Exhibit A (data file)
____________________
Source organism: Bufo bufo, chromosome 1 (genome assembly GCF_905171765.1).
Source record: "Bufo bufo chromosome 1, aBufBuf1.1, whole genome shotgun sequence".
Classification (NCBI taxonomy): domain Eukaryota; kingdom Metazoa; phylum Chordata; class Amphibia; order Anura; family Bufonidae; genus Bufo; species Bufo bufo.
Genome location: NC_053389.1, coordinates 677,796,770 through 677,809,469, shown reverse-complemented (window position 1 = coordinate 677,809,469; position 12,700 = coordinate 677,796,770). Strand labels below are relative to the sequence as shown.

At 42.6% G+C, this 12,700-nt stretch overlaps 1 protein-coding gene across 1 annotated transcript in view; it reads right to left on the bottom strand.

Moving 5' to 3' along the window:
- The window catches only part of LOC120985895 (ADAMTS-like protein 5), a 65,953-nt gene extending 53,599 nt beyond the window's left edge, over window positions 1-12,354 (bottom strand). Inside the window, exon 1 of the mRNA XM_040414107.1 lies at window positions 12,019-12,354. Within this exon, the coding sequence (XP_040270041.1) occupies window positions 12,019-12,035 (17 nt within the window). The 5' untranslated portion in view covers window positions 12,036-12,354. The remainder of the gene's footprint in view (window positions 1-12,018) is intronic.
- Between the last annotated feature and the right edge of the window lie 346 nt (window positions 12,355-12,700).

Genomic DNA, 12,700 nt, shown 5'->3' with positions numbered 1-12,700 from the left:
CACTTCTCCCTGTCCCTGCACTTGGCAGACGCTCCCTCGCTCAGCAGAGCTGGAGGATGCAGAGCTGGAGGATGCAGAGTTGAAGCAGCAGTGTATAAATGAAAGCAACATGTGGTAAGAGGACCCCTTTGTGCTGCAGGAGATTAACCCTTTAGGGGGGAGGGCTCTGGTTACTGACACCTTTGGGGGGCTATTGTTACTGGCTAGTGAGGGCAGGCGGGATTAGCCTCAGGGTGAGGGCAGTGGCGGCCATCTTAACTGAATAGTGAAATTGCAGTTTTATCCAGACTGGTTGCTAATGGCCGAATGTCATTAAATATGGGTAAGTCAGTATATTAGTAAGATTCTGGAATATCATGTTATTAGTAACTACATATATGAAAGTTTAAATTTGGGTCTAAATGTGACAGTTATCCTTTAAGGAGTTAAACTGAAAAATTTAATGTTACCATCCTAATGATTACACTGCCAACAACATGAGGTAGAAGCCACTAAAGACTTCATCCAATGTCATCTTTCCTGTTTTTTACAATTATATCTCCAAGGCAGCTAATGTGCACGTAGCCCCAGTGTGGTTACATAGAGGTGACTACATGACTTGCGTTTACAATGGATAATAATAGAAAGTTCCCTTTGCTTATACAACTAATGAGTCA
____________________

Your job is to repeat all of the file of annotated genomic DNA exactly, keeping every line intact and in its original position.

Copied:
Source organism: Bufo bufo, chromosome 1 (genome assembly GCF_905171765.1).
Source record: "Bufo bufo chromosome 1, aBufBuf1.1, whole genome shotgun sequence".
Classification (NCBI taxonomy): domain Eukaryota; kingdom Metazoa; phylum Chordata; class Amphibia; order Anura; family Bufonidae; genus Bufo; species Bufo bufo.
Genome location: NC_053389.1, coordinates 677,796,770 through 677,809,469, shown reverse-complemented (window position 1 = coordinate 677,809,469; position 12,700 = coordinate 677,796,770). Strand labels below are relative to the sequence as shown.

At 42.6% G+C, this 12,700-nt stretch overlaps 1 protein-coding gene across 1 annotated transcript in view; it reads right to left on the bottom strand.

Moving 5' to 3' along the window:
- The window catches only part of LOC120985895 (ADAMTS-like protein 5), a 65,953-nt gene extending 53,599 nt beyond the window's left edge, over window positions 1-12,354 (bottom strand). Inside the window, exon 1 of the mRNA XM_040414107.1 lies at window positions 12,019-12,354. Within this exon, the coding sequence (XP_040270041.1) occupies window positions 12,019-12,035 (17 nt within the window). The 5' untranslated portion in view covers window positions 12,036-12,354. The remainder of the gene's footprint in view (window positions 1-12,018) is intronic.
- Between the last annotated feature and the right edge of the window lie 346 nt (window positions 12,355-12,700).

Genomic DNA, 12,700 nt, shown 5'->3' with positions numbered 1-12,700 from the left:
CACTTCTCCCTGTCCCTGCACTTGGCAGACGCTCCCTCGCTCAGCAGAGCTGGAGGATGCAGAGCTGGAGGATGCAGAGTTGAAGCAGCAGTGTATAAATGAAAGCAACATGTGGTAAGAGGACCCCTTTGTGCTGCAGGAGATTAACCCTTTAGGGGGGAGGGCTCTGGTTACTGACACCTTTGGGGGGCTATTGTTACTGGCTAGTGAGGGCAGGCGGGATTAGCCTCAGGGTGAGGGCAGTGGCGGCCATCTTAACTGAATAGTGAAATTGCAGTTTTATCCAGACTGGTTGCTAATGGCCGAATGTCATTAAATATGGGTAAGTCAGTATATTAGTAAGATTCTGGAATATCATGTTATTAGTAACTACATATATGAAAGTTTAAATTTGGGTCTAAATGTGACAGTTATCCTTTAAGGAGTTAAACTGAAAAATTTAATGTTACCATCCTAATGATTACACTGCCAACAACATGAGGTAGAAGCCACTAAAGACTTCATCCAATGTCATCTTTCCTGTTTTTTACAATTATATCTCCAAGGCAGCTAATGTGCACGTAGCCCCAGTGTGGTTACATAGAGGTGACTACATGACTTGCGTTTACAATGGATAATAATAGAAAGTTCCCTTTGCTTATACAACTAATGAGTCA